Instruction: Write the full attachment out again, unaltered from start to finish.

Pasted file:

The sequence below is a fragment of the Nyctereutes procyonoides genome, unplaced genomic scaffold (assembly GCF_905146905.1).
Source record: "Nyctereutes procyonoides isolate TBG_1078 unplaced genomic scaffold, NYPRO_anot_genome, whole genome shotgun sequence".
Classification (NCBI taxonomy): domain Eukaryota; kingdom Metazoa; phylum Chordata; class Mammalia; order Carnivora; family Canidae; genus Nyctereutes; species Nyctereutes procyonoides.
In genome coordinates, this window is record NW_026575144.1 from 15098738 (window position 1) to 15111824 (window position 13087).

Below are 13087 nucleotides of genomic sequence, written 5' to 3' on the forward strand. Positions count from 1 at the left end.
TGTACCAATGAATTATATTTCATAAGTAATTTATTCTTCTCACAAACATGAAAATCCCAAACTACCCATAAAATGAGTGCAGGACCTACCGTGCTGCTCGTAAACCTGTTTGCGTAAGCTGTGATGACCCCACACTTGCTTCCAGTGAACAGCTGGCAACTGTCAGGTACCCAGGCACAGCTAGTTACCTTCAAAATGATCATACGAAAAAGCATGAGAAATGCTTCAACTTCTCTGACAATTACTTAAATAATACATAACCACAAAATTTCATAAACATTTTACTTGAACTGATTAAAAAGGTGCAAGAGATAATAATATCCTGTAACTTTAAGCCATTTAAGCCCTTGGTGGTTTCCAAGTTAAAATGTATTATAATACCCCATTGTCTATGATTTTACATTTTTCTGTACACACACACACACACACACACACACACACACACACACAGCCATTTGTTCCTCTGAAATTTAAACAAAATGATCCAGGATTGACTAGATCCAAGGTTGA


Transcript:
The sequence below is a fragment of the Nyctereutes procyonoides genome, unplaced genomic scaffold (assembly GCF_905146905.1).
Source record: "Nyctereutes procyonoides isolate TBG_1078 unplaced genomic scaffold, NYPRO_anot_genome, whole genome shotgun sequence".
Classification (NCBI taxonomy): domain Eukaryota; kingdom Metazoa; phylum Chordata; class Mammalia; order Carnivora; family Canidae; genus Nyctereutes; species Nyctereutes procyonoides.
In genome coordinates, this window is record NW_026575144.1 from 15098738 (window position 1) to 15111824 (window position 13087).

Below are 13087 nucleotides of genomic sequence, written 5' to 3' on the forward strand. Positions count from 1 at the left end.
TGTACCAATGAATTATATTTCATAAGTAATTTATTCTTCTCACAAACATGAAAATCCCAAACTACCCATAAAATGAGTGCAGGACCTACCGTGCTGCTCGTAAACCTGTTTGCGTAAGCTGTGATGACCCCACACTTGCTTCCAGTGAACAGCTGGCAACTGTCAGGTACCCAGGCACAGCTAGTTACCTTCAAAATGATCATACGAAAAAGCATGAGAAATGCTTCAACTTCTCTGACAATTACTTAAATAATACATAACCACAAAATTTCATAAACATTTTACTTGAACTGATTAAAAAGGTGCAAGAGATAATAATATCCTGTAACTTTAAGCCATTTAAGCCCTTGGTGGTTTCCAAGTTAAAATGTATTATAATACCCCATTGTCTATGATTTTACATTTTTCTGTACACACACACACACACACACACACACACACACACACACAGCCATTTGTTCCTCTGAAATTTAAACAAAATGATCCAGGATTGACTAGATCCAAGGTTGA